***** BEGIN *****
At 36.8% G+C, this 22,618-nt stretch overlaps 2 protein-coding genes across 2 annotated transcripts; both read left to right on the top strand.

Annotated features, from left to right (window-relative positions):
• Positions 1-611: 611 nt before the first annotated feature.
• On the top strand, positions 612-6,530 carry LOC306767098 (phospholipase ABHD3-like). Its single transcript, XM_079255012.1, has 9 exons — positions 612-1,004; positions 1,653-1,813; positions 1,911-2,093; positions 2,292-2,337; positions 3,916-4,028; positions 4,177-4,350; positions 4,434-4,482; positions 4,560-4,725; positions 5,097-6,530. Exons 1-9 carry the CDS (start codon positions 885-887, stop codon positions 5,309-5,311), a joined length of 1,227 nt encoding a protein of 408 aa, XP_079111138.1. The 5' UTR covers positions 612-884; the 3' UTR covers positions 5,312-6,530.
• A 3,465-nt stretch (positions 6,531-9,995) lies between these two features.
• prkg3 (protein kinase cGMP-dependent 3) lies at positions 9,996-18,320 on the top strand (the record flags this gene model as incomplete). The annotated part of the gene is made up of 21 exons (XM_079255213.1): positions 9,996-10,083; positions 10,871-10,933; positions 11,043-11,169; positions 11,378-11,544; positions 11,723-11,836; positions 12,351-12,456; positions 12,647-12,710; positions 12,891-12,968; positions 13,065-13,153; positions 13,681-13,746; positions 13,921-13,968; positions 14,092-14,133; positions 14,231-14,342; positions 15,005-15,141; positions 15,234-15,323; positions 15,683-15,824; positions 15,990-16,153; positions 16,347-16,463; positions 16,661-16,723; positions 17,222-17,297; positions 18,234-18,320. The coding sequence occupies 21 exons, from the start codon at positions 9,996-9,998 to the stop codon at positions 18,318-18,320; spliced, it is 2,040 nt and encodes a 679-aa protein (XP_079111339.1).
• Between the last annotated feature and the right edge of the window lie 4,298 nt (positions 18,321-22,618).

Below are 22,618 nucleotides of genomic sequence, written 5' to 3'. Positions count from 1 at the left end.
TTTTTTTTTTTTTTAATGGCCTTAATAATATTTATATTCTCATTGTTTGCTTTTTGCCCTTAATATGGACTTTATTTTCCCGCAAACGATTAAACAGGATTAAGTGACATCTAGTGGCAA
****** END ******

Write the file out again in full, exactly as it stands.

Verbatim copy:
At 36.8% G+C, this 22,618-nt stretch overlaps 2 protein-coding genes across 2 annotated transcripts; both read left to right on the top strand.

Annotated features, from left to right (window-relative positions):
• Positions 1-611: 611 nt before the first annotated feature.
• On the top strand, positions 612-6,530 carry LOC306767098 (phospholipase ABHD3-like). Its single transcript, XM_079255012.1, has 9 exons — positions 612-1,004; positions 1,653-1,813; positions 1,911-2,093; positions 2,292-2,337; positions 3,916-4,028; positions 4,177-4,350; positions 4,434-4,482; positions 4,560-4,725; positions 5,097-6,530. Exons 1-9 carry the CDS (start codon positions 885-887, stop codon positions 5,309-5,311), a joined length of 1,227 nt encoding a protein of 408 aa, XP_079111138.1. The 5' UTR covers positions 612-884; the 3' UTR covers positions 5,312-6,530.
• A 3,465-nt stretch (positions 6,531-9,995) lies between these two features.
• prkg3 (protein kinase cGMP-dependent 3) lies at positions 9,996-18,320 on the top strand (the record flags this gene model as incomplete). The annotated part of the gene is made up of 21 exons (XM_079255213.1): positions 9,996-10,083; positions 10,871-10,933; positions 11,043-11,169; positions 11,378-11,544; positions 11,723-11,836; positions 12,351-12,456; positions 12,647-12,710; positions 12,891-12,968; positions 13,065-13,153; positions 13,681-13,746; positions 13,921-13,968; positions 14,092-14,133; positions 14,231-14,342; positions 15,005-15,141; positions 15,234-15,323; positions 15,683-15,824; positions 15,990-16,153; positions 16,347-16,463; positions 16,661-16,723; positions 17,222-17,297; positions 18,234-18,320. The coding sequence occupies 21 exons, from the start codon at positions 9,996-9,998 to the stop codon at positions 18,318-18,320; spliced, it is 2,040 nt and encodes a 679-aa protein (XP_079111339.1).
• Between the last annotated feature and the right edge of the window lie 4,298 nt (positions 18,321-22,618).

Below are 22,618 nucleotides of genomic sequence, written 5' to 3'. Positions count from 1 at the left end.
TTTTTTTTTTTTTTAATGGCCTTAATAATATTTATATTCTCATTGTTTGCTTTTTGCCCTTAATATGGACTTTATTTTCCCGCAAACGATTAAACAGGATTAAGTGACATCTAGTGGCAA